http://en.wikipedia.org/wiki/Professor_Challenger
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PostSubject: Re: Historical Art and Symbolism inspiration in CONAN   Mon 31 Dec - 21:30

This unused Setian statue is very derivative of Gargoyle statuary, along with the typical representation of Satan and Demons in Christian art and even Occultic art:



(note the Thulsa Doom symbol on the waist)



http://altreligion.about.com/library/graphics/bl_satan2f.htm

_____________________________________

Cobb also used the Dragons here in this unused Thulsa Doom Greco-Roman amphitheater:



_________

Speaking of the "Excalibur" movie:



Emblem look familiar?
scratch Wink
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PostSubject: Re: Historical Art and Symbolism inspiration in CONAN   Mon 31 Dec - 23:06

While not directly CONAN movie related, this I thought this was interesting and reminiscent of "The Tower of the Elephant":

The Fountain of the Elephant




Quote :
An elephant of lavic stone adorns the monumental fountain in Duomo Square, master piece of the architect Gianbattista Vaccarini, realized in the year 1736. It is a real mix of different cultures. In fact the elephant is from Roman or Byzantine epoch and brings on its back an Egyptian obelisk with a singular hexagonal plan.



Some historians report that the elephant, elevated to symbol of the city, in origin was object of cult in a temple of oriental rituals in town. With the advent of the Christianity, turned upside down from its altar, it was carried outside the walls where it remained there for more centuries.



In the second half of VIII century, one of the most famous wizard, Eliodoro (who with its spells transformed the men in beasts and made to appear present the far things), tried to bring back the idol to the honors of a time. Sentenced to death Eliodoro, thanks to its diabolic powers, succeeded to escape from the hands of the executioner. He was made to carry by the Spirits to Costantinopoli and, with the same speed, to bring back to Catania. The people tricked from such prodigy, rendered almost divine honors to him.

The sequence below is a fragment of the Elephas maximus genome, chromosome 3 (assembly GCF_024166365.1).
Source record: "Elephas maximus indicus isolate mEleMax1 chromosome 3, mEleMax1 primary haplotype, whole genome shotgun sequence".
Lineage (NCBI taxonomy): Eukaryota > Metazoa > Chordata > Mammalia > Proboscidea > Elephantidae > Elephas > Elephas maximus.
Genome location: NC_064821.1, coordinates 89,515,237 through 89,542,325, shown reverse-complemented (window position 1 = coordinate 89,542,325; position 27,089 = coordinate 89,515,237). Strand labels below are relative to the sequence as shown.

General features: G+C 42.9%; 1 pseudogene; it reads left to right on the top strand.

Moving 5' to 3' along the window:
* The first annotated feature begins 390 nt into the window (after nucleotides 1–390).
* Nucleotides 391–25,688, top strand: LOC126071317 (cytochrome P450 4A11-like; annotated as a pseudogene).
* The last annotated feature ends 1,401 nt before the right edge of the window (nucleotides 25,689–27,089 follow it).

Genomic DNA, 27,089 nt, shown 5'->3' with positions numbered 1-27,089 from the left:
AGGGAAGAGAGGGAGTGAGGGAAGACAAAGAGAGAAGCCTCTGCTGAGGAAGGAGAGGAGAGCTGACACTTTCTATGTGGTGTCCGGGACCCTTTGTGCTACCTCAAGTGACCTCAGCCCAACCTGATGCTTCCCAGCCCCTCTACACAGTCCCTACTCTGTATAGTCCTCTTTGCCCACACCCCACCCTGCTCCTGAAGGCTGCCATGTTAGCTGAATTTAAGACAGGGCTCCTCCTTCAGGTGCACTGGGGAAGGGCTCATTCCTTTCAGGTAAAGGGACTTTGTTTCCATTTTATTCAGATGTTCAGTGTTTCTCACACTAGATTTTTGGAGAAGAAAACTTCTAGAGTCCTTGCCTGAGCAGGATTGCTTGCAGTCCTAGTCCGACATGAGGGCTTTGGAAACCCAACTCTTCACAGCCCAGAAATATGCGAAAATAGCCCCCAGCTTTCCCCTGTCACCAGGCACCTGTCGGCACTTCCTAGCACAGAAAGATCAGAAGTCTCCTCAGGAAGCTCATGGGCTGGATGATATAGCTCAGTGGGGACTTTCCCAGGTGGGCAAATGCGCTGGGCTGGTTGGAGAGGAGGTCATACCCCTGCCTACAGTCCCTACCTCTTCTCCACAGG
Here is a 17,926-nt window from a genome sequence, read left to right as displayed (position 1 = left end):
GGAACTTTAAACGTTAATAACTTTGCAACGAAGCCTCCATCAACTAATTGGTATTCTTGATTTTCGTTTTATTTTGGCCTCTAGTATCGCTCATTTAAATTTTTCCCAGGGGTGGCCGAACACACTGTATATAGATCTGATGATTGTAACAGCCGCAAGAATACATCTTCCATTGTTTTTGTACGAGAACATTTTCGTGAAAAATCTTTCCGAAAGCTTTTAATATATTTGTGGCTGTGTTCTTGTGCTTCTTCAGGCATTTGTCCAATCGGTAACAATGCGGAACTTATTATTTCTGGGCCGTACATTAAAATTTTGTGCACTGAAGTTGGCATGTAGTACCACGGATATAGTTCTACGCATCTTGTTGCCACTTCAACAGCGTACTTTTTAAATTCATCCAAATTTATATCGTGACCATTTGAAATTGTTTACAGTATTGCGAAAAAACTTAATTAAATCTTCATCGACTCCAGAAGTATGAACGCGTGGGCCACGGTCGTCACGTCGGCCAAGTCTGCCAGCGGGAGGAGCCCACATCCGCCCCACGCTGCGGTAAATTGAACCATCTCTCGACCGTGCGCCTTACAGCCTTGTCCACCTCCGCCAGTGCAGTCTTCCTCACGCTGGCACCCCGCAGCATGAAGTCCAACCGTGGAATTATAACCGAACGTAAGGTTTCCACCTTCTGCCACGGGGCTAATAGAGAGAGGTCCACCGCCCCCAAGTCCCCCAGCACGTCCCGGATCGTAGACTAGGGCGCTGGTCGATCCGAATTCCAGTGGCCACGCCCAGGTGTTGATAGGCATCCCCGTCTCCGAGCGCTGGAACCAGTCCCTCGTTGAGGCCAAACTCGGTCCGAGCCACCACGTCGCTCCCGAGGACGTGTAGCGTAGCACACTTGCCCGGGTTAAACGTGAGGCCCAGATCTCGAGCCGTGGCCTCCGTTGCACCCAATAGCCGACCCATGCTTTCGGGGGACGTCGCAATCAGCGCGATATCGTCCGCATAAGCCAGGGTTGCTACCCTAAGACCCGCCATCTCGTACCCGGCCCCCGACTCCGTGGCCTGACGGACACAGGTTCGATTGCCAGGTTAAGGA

The Eliodoro wizard, according the popular tradition, used that elephant for its fastest travels from Catania to Costantinopoli and viceversa, walking with it during the night. This ancient pachyderm, for the people magical instrument to the service of the Eliodoro wizard, "came led back in city by the fathers Benedictines of the Monastero di S. Agata and placed in order to adorn an ancient arc or door, said exactly of Liodoro".

In the year 1508, the elephant was placed on the high prospect of the old Palace of City. After the earthquake of 1693, the elephant lay down newly in abandonment until, in the year 1727, the Dutch Filippo d' Orville, finding itself of passage from Catania, sped up that it lifted up again, together with the Egyptian obelisk that now surmount it.

http://www.fromnorthtosouth.com/MySite2/CataniaEn/2CataniaEnglish.htm
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PostSubject: Re: Historical Art and Symbolism inspiration in CONAN   Tue 1 Jan - 11:50

Flaming Turd wrote:
Now we find a picture of the movie that is closely related with tons of canibalism imagery from previous centuries.


I think there is no cannibalism implied in this photo : it comes from the tavern scene, not the Kitchen. Wink

By the way, where did you find those Kitchen lyrics? They don't sound exactly accurate to my ear... shifty
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PostSubject: Re: Historical Art and Symbolism inspiration in CONAN   Tue 1 Jan - 13:47

Flaming Turd wrote:
The diference is that the rules and manners in these animals "tribes" are unconcious, they are written in their genetic code before they are born, meanwhile we must learn the codes and rules intellectually after being born, with the culture.

Not exactly in fact. Mammals which have not grown up in the middle of their kind never adapt to savage life. So in fact you are not born wolf or whale, you become it. It is a pretty new concept.
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PostSubject: Re: Historical Art and Symbolism inspiration in CONAN   Tue 1 Jan - 18:46

axerules wrote:

The "Noble Savage": REH wasn't "Rousseauist". J.J. Rousseau (who didn't coined the term "NS") believed that humanity in his primal sate was pure of sin. REH didn't. He portrays dark barbarians, not unspoilt do-gooders.

Actually I wasn't talking about the "Noble Savage" of Rousseau, I could not as I am not too familiar with the concept. Only know the concept because is mentioned in lot of places, but I'm really very ignorant about it.


The two archetypes I was talking about were Jungian psychological concepts, as Carl Gustav Jung listed them studying mythology and popular literature from prehistory to today: